Interest rate risk for insurance companies is a significant factor in determining profitability. Although the rate changes in either direction can affect its activity, profitability of the insurer, as a rule, rises and falls with the interest rate increases or decreases.
Changes in interest rates can affect the assets and liabilities of the insurance company. Insurance companies have significant investments in interest-sensitive assets, such as bonds, and is also sensitive to changes in interest rates on the market of products for its customers.
Falling interest rates would reduce the liabilities of the insurance company by reducing future obligations to policyholders. However, the decline in interest rates also can make the products of the insurance company less attractive, leading to lower sales and thus reduced income in premiums that the insurance company has available to invest. The net effect on the company’s profitability is determined by the reduction in liabilities greater or less than any reduction in the assets that is experienced.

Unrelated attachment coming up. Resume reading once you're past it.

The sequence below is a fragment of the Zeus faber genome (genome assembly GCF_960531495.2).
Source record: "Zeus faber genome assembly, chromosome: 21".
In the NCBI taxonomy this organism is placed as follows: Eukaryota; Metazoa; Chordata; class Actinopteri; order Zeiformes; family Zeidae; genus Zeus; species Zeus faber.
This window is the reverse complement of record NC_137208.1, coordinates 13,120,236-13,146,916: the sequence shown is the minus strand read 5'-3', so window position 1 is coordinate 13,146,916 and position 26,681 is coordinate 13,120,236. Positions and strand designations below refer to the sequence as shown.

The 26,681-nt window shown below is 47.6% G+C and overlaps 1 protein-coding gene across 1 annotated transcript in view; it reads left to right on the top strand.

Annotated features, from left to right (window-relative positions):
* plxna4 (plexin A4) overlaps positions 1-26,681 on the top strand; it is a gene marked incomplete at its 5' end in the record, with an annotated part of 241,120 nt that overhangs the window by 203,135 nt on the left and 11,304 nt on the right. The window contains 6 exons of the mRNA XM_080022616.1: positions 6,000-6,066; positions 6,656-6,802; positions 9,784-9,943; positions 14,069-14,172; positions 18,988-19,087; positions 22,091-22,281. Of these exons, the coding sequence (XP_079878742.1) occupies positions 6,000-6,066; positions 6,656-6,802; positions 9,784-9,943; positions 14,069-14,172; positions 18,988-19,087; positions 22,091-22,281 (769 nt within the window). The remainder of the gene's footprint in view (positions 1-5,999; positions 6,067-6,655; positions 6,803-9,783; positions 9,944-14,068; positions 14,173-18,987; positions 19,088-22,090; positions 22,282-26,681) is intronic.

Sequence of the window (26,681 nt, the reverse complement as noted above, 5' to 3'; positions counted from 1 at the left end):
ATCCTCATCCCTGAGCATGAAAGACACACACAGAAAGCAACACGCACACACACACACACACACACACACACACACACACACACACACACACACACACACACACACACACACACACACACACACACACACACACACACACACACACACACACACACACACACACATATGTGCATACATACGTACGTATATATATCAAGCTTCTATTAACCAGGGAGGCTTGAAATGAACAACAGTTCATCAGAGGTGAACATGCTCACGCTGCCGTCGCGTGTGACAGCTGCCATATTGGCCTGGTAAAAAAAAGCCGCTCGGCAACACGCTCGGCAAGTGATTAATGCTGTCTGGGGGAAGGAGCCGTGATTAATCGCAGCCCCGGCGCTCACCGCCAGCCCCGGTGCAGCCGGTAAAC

Lower interest rates may also adversely affect the profile of the insurance company risk as the equity investment, if analysts believe that the company may face difficulty meeting future financial obligations. Lower levels of equity investment means a reduction in the level of assets for insurers.
Although the exact impact of changes in interest rates on certain insurance companies may be uncertain, the historical analysis shows that the overall trend in profitability of the insurance sector to improve in the face of rising interest rates. In General, the price-income (P/E) for shares of the insurance company usually increase in direct proportion to the increase in interest rates.